It is with regret that African Parks reports the recent poaching of two elephants in Zakouma National Park in Chad and five in Garamba National Park. In addition, the new African Parks team in Liwonde National Park also recently discovered the carcass of an elephant that had been poached.
The incident in Zakouma involved the poaching of two adult females in the west of the park; a tragedy that also left two calves without their mothers. The younger of the two calves, estimated to be less than
two months old, was transported by the Zakouma plane to the park headquarters. It was being hand-fed until it died on Monday after succumbing to the trauma it had experienced.
The situation in Zakouma was detected during a routine aerial surveillance flight when the park's pilot observed a herd of about 30 elephants congregated in a defensive position and two poachers and their horses hiding under a nearby tree. He alerted the control room at Zakouma and a nearby anti-poaching horse patrol was instantly diverted to the area during which they discovered that the tusks had been removed from one of the carcasses. Immediate efforts to track the offenders were hampered by rain which covered their tracks but follow-up operations are still underway and a reward has been offered for information leading to their arrest.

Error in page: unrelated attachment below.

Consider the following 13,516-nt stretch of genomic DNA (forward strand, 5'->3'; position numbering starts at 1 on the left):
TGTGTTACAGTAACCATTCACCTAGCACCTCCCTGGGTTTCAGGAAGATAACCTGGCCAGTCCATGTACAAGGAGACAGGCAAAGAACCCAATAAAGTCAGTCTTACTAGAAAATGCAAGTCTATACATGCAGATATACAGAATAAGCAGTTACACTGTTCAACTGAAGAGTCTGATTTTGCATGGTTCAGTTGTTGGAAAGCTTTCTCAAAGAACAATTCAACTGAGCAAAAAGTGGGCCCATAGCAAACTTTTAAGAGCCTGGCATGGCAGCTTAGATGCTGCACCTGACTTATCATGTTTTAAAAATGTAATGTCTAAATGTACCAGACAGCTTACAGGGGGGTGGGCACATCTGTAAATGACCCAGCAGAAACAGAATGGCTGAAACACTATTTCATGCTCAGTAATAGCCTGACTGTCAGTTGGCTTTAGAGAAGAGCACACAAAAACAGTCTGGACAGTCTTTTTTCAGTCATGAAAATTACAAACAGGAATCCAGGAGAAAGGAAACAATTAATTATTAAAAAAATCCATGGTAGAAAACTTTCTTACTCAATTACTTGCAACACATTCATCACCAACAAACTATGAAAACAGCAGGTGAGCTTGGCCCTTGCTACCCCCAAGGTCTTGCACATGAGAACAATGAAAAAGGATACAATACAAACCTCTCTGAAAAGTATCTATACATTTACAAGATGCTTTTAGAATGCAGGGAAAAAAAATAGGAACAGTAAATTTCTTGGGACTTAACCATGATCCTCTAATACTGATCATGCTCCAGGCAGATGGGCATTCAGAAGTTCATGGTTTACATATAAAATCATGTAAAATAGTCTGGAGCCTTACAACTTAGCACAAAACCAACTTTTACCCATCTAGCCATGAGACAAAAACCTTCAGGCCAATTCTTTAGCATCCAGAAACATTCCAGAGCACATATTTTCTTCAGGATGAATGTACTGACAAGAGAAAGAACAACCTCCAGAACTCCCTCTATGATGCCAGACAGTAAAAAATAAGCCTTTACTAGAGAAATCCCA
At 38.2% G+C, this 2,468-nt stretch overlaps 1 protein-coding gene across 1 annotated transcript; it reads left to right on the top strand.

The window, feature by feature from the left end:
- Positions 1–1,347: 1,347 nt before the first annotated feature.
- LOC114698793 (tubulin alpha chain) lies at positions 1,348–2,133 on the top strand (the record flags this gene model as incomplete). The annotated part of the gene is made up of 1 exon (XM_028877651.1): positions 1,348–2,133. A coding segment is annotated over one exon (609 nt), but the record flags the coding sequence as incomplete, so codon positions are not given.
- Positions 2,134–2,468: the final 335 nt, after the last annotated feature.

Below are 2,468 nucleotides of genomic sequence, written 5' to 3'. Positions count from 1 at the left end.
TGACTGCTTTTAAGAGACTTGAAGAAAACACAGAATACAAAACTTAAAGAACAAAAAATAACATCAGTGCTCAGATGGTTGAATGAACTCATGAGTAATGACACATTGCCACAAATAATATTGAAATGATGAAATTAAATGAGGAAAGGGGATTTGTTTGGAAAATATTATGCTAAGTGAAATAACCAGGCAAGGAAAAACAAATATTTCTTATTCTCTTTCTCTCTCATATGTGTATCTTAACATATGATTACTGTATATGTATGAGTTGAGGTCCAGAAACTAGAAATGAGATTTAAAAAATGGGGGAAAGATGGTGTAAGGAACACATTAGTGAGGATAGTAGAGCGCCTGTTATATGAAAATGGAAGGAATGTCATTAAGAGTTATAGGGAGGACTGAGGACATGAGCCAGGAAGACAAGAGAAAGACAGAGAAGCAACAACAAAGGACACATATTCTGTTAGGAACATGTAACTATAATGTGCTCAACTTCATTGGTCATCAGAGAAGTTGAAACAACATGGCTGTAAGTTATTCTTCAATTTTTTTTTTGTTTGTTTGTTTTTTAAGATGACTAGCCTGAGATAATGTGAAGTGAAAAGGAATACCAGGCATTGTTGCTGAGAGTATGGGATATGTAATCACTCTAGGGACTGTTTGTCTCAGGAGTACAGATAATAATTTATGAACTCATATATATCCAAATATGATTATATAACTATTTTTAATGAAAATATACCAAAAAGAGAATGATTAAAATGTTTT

Sadly the incident brings to an end Zakouma's four year record of no poaching inside the park. The reality is that detecting small poaching teams and tracking and apprehending them is more difficult than with larger groups.
The incident at Garamba was equally tragic and involved the discovery of five elephant carcasses and the offending poachers in an area between the park and the Azande domaine de chasse. Despite the rapid intervention by three patrol units to the area, the poachers managed to escape and efforts to track them have been impeded by high water levels and long grass which is the norm at this time of the year.
The discovery of a single poached elephant at Liwonde National Park in Malawi is the first indication for the African Parks management team as to the challenges that lie ahead. In July, African Parks entered into agreements with the Government of Malawi to manage Liwonde National Park and Nkhotakota Wildlife Reserve for 20 years.
"While it pains me to be the bearer of poaching news, I am confident that our follow-up operations and rewards will yield some results, "said Peter Fearnhead, CEO African Parks.